Tanna had been awake so long, exhaustion no longer weighed on her. A few hours ago, she had been made of lead, tripping over stones that barely poked above the dirt road, shoulders aching, skull pressing down too hard on the column of her neck. Now, she wasn’t sure she owned bones, or if something had hollowed her out. She too light. Unsteady. Her hands shook in the breeze of her own pulse.
The wagons rumble behind her. The horses beat the ground in front of her. The rest of them walked the wide road, safe between them. Tanna glanced at the boy beside her, a little older and a little thinner. She listened to the others’ trudging footsteps, and considered looking at them as well.
Yesterday, they had all been strangers. Today, they were still strangers, and most of them were lost, following the two or three riders who had taken this road before. But the dirt taste in her mouth was growing familiar.
The ride to the other encampment was short. Seryn made it at a gallop, racing ahead of the bright crackle of the fire. As quick as she could, she put it behind her and aimed straight for the gate. The smoke would climb into the midnight sky, and the fire would light the spaces between the trees, and she needed the precious time before it was seen. Her skin felt stone-cold in the dark.
There were guards on the walls, behind a gate locked from the outside. She had chosen them herself, letting Ern believe it was a suggestion. She had cast them, and let them play-act in their leathers, with their bows and arrows.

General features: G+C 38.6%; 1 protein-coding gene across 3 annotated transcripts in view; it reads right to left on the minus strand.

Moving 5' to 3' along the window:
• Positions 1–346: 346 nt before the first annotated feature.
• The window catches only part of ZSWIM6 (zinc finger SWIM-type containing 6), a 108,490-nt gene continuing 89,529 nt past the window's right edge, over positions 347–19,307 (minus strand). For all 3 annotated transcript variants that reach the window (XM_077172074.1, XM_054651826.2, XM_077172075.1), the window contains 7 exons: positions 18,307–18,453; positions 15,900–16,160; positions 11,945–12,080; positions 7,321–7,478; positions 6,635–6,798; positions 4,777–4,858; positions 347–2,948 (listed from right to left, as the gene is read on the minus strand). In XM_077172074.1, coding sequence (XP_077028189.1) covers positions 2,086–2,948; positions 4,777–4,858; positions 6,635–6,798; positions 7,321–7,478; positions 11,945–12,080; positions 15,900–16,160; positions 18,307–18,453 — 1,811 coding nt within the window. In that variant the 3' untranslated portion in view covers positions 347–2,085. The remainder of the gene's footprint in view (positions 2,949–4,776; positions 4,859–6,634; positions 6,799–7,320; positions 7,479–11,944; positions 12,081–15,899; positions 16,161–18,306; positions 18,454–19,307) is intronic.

“Hold!” she called up to them. “It’s Seryn.”
She heard the distinctive creak of bowstrings relaxing as she shoved the lock bar off the door with her shoulder.
Under starlight, everything turned to ice. Hills and stones and flower petals, none of them sharp enough to hold a shine, gleamed like water on the edge of melting. The air cooled and calmed, only numbing fingers and cheeks after they had stood in it for a while. Small sounds carried, clinks and clatters, all of them too hard in the silence, and ringing smoothly back into the nothingness.
It was too early in the year for the cold to bite deep. Still, Loena could feel the heat of Ami’s hand in hers as if there were an old coal between their palms. The air sliding into her lungs felt like weak peppermint, unable to hold onto the chill all the way down her throat. She sucked it in, grateful for the feeling, for the proof that she was not turning to ice herself.
At the corner, they waited, and finally, Ami squeezed her fingers.
Happily, Zain put his hands in his pockets and pretended to scan the room. He turned on his heel, taking a breath that filled his chest and pushed his shoulders back, idle, even from a distance. Terius looked at the ground, to hide a smile.
Then, “This way,” Zain said, and he wandered toward the wall. He let himself glance over his shoulder to make sure Terius was still with him, turn all the way back and pause as if he had interrupted himself with the need to continue the conversation. When he didn’t actually say anything, Terius folded his hands in front of himself and glared at him lightly.